WASHINGTON (May 2) - The nation's unemployment rate jumped to 6 percent in April and companies slashed jobs for the third straight month - particularly in manufacturing, airlines and department stores - as the fragile economy continued to quash hiring prospects.
Last month's jobless rate was up two-tenths of a percentage point from March, with payrolls falling by 48,000, the Labor Department reported Friday. Those figures matched economists' expectations.
The economy has lost more than half a million jobs in the past three months as the number of unemployed workers surged to 8.8 million. Nearly 2 million people have been jobless for 27 weeks or more.
''There's just no denying that these are an awful set of job figures for April,'' said Ken Mayland, president of ClearView Economics in Cleveland.
But now that the war is over, hopefully the jobs market has hit rock bottom, Mayland said. Other indicators, such as lower gasoline prices and a surge in consumer confidence, suggest that modest hiring could resume.
''It would be my best judgment that we've now seen the worst,'' he said.
In a separate report, the Commerce Department said factory orders rose 2.2 percent in March, an improvement over the 1.0 percent decline registered in February and the largest gain in eight months.
The jobless rate has hovered at or near 6 percent for more than a year. The last time it was higher was in July 1994, when the rate was 6.1 percent as the country was emerging from a previous recession.
Some economists think the rate could continue to climb through the summer because improvements in the economy could take some time to trickle down into hiring.
White House spokesman Ari Fleischer, traveling with President Bush in California
, said, ''Unemployment is a lagging indicator, and Congress must not lag in its responsibility to pass his job and growth package.''
Bush wants Congress to pass at least $550 billion in tax cuts, including eliminating taxes on corporate dividends, as a way to jump start the economy.
But support for the package is tepid, and Democrats say a better way to stimulate the economy would be to extend unemployment benefits a second time. The current extension expires at the end of the month, cutting off benefits for millions of jobless workers.
''There is no better stimulus than providing assistance to families who will spend it quickly,'' said Rep. Pete Stark of California, top Democrat on the Joint Economic Committee.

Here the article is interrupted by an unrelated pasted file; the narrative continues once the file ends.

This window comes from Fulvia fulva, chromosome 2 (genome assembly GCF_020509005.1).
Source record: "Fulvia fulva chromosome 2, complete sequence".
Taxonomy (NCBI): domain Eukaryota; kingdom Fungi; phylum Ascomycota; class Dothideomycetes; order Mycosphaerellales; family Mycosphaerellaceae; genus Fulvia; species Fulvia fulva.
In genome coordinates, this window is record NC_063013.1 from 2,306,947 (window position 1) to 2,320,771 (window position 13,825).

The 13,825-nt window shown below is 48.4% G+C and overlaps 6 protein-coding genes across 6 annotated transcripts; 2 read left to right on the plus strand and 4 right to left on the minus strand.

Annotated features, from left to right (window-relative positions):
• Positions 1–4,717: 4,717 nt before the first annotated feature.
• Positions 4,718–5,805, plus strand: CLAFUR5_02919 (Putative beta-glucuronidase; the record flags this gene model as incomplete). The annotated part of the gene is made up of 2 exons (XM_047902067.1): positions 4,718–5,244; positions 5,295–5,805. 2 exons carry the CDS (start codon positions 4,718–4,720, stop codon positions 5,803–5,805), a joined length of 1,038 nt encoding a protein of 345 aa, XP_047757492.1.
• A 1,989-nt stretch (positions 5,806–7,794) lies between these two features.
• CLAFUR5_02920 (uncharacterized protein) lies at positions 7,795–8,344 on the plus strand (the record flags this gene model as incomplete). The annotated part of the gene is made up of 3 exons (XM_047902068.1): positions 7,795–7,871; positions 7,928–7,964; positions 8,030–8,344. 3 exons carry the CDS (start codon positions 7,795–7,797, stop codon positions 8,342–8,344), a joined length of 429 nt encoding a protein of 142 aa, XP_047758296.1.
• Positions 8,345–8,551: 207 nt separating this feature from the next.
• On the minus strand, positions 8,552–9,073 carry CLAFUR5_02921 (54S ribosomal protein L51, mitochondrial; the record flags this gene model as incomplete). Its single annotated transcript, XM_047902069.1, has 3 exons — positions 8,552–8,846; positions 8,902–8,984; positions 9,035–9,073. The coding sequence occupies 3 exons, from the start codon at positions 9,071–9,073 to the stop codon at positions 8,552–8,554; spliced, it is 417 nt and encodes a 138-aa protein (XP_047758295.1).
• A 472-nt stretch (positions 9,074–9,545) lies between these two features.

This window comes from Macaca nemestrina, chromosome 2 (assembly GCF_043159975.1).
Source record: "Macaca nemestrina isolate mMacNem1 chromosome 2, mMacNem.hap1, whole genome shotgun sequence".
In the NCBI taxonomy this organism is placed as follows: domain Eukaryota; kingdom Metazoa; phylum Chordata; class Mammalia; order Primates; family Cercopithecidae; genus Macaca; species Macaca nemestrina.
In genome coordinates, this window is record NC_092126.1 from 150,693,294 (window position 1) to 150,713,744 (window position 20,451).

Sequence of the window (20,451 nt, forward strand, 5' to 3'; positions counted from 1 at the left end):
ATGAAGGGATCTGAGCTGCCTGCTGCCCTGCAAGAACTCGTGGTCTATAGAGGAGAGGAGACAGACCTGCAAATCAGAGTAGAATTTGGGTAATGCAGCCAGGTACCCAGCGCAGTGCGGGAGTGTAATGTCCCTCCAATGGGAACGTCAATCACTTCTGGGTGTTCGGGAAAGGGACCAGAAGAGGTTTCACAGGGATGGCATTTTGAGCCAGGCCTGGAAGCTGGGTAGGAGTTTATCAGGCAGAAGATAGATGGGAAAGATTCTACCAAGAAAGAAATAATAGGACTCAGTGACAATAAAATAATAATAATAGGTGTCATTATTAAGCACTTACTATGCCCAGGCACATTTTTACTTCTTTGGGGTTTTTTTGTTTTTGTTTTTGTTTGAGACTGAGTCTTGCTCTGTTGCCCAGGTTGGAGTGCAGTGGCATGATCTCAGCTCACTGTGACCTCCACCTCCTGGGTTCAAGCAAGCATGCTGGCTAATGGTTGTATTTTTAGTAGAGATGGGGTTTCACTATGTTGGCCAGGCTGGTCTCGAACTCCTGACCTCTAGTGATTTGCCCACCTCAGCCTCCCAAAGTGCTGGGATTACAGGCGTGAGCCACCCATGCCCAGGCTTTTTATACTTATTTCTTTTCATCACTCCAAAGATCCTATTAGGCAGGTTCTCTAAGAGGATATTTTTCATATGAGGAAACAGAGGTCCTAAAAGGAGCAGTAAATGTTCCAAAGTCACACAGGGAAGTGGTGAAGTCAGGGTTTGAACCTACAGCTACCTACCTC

April's jobless rate increase was caused in part by 680,000 people returning to the labor force. The ouster of Saddam Hussein's regime in Iraq boosted Americans' confidence, sending many unemployed people back out to look for work. But their searches yielded little results because the economy wasn't healthy enough to create new jobs.
Even before the war, businesses were wary about making big spending and hiring commitments in a weak economy struggling toward recovery.
A big fear among economists is that consumers, whose spending accounts for two-thirds of all U.S. economic activity, will continue to keep their wallets closed as layoffs continue and hiring remains stagnant. That scenario would result in even more job losses.
Given the muddled economic environment, analysts think the Federal Reserve will continue to hold the federal funds rate at 1.25 percent, a 41-year low, when it meets next week.
In the jobs market, a healthy economy adds 200,000 to 250,000 new jobs each month, Mayland said. It could be a long time before those days return.
The costs associated with hiring new employees have skyrocketed, particularly for health care and pension benefits. Companies will make do with their existing force for as long as possible, working employees longer hours and doling out more overtime pay.
''Companies are going to want to keep the headcount down to their most minimum levels,'' Mayland said. ''That's going to delay us getting back to so-called normal times.''
Factories, which have been hardest hit in the recession, shed another 95,000 jobs in April. Those losses were widespread, with notable declines in motor vehicles, fabricated metals and electronics equipment.
In the services sector, employers added 25,000 jobs overall. Continued job losses in the airlines industry, which cut 18,000 jobs last month, held down overall gains. Overall, the air transportation category has lost 177,000 jobs since an employment peak in January 2001.
Also in the services sector, department stores cut 34,000 jobs last month. But those losses were partly offset by gains in restaurants and bars. Employment in amusement and recreation services fell 41,000, and hotels cut 20,000 jobs. Construction employment rose by 18,000.